History of Empires

It is not an easy task to look back at the various nations that rose above the rest through power, cunning, or sheer brutality and decide which of these five deserve to be considered ‘The Best’. To decide this we need to look at the size the empire achieved and how long it lasted before imploding in on itself or succumbing to the barbarians at the gates. We need to look at the architectural footprints it left behind and the most exciting cultural and scientific contributions it left as a legacy. Finally I think we need to consider which of these empires has the greatest origins story so that we can recognize that at some point these Empires started as the ambition of a single very dynamic individual.


Diego Velázquez
Credit: Diego Velázquez [Public domain], via Wikimedia Commons

Before I reveal the top 5 I would like to mention two empires which deserve an honorable mention.

The first of these empires is the Spanish Empire which managed to accumulate 19.4 Million Square Kilometers of territory and survived for 573 years, which is the longest of all the empires I considered. They competed with some of the greatest empires including the Portuguese, the French and Even the mighty British Empire. In the end they succumbed to the difficulties of fighting the English, resisting the Protestant Reformation and of course the difficulty of maintaining its giant empire. It failed however to leave an easily identifiable mark on western culture save the propensity of the Spanish language.

The second of these empires is the Umayyad Caliphate which was the second and greatest of the Caliphates that succeeded Muhammad’s unification of the Arab world. It is, to this day, a model for Islamic and Christian relations. It minted the first Islamic coins and built one of the most recognizable landmarks in history; the Dome of the Rock. It was the fifth largest empire of all time and had lands from Western India to Southern Spain. However, its origin story was a bit of a bore and it failed to last a full century before giving way to the third caliphate.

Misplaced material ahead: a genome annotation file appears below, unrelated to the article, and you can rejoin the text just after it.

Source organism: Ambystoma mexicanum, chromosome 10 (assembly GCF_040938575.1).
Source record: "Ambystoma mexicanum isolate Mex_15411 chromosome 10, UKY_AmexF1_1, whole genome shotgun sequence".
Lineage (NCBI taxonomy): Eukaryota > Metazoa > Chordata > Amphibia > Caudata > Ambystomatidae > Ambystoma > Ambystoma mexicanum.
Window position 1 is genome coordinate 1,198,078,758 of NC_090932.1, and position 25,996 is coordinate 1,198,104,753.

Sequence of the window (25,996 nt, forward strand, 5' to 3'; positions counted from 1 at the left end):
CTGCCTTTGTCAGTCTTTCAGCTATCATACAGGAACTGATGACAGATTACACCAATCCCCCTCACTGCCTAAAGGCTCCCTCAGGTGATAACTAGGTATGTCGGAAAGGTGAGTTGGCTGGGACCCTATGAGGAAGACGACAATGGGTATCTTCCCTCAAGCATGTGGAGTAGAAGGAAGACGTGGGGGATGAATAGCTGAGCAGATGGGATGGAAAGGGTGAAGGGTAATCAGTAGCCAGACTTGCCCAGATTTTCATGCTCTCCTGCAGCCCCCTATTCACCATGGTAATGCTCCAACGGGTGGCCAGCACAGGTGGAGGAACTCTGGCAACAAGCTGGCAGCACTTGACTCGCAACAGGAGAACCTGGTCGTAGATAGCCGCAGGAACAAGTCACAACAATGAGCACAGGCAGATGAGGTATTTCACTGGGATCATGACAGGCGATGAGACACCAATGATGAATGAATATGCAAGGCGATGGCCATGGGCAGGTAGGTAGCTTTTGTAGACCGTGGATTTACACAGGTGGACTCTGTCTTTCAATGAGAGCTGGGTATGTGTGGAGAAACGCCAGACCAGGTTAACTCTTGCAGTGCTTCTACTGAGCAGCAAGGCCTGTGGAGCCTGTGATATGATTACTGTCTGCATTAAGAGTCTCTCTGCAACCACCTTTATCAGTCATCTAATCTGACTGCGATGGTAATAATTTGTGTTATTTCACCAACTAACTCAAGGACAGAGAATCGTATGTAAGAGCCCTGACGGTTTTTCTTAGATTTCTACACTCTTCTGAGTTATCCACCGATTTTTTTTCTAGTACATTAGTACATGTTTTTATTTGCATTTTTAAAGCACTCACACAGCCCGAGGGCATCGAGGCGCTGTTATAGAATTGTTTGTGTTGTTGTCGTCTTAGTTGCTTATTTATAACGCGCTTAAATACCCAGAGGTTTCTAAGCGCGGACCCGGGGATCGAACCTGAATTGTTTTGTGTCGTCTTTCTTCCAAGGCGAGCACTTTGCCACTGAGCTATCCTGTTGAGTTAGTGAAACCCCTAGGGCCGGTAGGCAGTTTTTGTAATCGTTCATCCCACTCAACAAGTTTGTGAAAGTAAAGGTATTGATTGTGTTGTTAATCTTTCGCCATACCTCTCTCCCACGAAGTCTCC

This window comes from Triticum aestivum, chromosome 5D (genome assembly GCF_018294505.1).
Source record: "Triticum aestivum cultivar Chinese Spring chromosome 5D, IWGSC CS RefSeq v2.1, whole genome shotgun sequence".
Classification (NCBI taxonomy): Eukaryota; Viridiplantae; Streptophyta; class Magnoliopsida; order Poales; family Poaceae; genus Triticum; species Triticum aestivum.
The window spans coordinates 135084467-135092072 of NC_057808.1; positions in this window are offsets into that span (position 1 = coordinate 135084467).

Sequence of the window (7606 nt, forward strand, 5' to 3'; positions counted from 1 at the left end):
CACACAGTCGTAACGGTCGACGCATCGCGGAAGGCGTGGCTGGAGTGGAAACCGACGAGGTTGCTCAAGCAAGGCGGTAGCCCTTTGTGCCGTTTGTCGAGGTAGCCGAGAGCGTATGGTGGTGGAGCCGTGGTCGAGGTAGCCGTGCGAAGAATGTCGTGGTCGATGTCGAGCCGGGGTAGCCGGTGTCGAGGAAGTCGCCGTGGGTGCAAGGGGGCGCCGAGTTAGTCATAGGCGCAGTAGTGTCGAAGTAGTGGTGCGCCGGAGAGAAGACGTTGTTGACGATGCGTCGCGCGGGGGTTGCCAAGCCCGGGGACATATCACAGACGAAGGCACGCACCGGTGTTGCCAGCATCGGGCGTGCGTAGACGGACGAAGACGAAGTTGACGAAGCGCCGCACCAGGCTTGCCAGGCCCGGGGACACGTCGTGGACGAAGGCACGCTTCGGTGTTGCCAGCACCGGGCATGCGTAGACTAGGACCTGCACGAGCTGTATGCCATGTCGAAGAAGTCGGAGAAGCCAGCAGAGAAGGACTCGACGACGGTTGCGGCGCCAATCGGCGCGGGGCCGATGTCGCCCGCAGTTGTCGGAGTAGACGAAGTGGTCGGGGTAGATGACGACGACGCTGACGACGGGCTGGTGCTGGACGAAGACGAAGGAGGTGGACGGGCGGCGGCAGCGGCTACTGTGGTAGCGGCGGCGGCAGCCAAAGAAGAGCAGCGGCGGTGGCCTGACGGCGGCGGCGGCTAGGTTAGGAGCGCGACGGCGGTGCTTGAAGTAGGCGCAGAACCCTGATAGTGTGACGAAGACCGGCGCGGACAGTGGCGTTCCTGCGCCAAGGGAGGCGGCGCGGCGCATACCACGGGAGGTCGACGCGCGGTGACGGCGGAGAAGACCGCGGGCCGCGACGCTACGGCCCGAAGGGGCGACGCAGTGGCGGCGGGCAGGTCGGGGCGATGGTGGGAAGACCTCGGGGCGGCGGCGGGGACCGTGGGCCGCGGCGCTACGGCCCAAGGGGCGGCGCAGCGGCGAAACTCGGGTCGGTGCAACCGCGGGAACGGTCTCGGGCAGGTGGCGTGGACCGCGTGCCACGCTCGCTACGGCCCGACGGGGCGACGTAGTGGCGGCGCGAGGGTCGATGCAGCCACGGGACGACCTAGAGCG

Dowager Empress

Dowager Empress
Credit: http://commons.wikimedia.org/wiki/File:The_Ci-Xi_Imperial_Dowager_Empress_%285%29.JPG

Number Five

Qing Dynasty

The Qing Dynasty began in Northeastern China by Nurhac, the leader of the Jurchen Aisin Gioro clan. Nurhac and his clan had long been a vassal of the Ming Dynasty but had grown tired of playing second fiddle to the Ming family. Worried about the possibility of raids by the disorganized Mongol tribes to the west Nurhac convinced them to busy themselves with assisting him in a bloody campaign to overthrow the Mings and begin a new Dynasty. A successful Nurhac became the first Emperor of the Qing dynasty which successfully diminished tribal disunity, took control of Southeastern Asia and became the sixth largest Empire in history at nearly 15 million square kilometers of holdings. The Qing dynasty resisted several rebellions and outside forces for 268 years. It failed however to embrace the industrial revolution and modernization of its armed forces.  Despite inventing gunpowder nearly 800 years earlier the Chinese Armies were not capable of resisting European forces and had their capital sacked, twice by forces less than half their size. The watershed moment was the first Sino-Japanese war when the Chinese were defeated decisively and lost the jewel of their military crown, the Beiyang Fleet. The Qing Dynasty never recovered and was eventually succeeded by the General of the new army, Yuan Shikai who would become President and future Emperor of the Republic of China.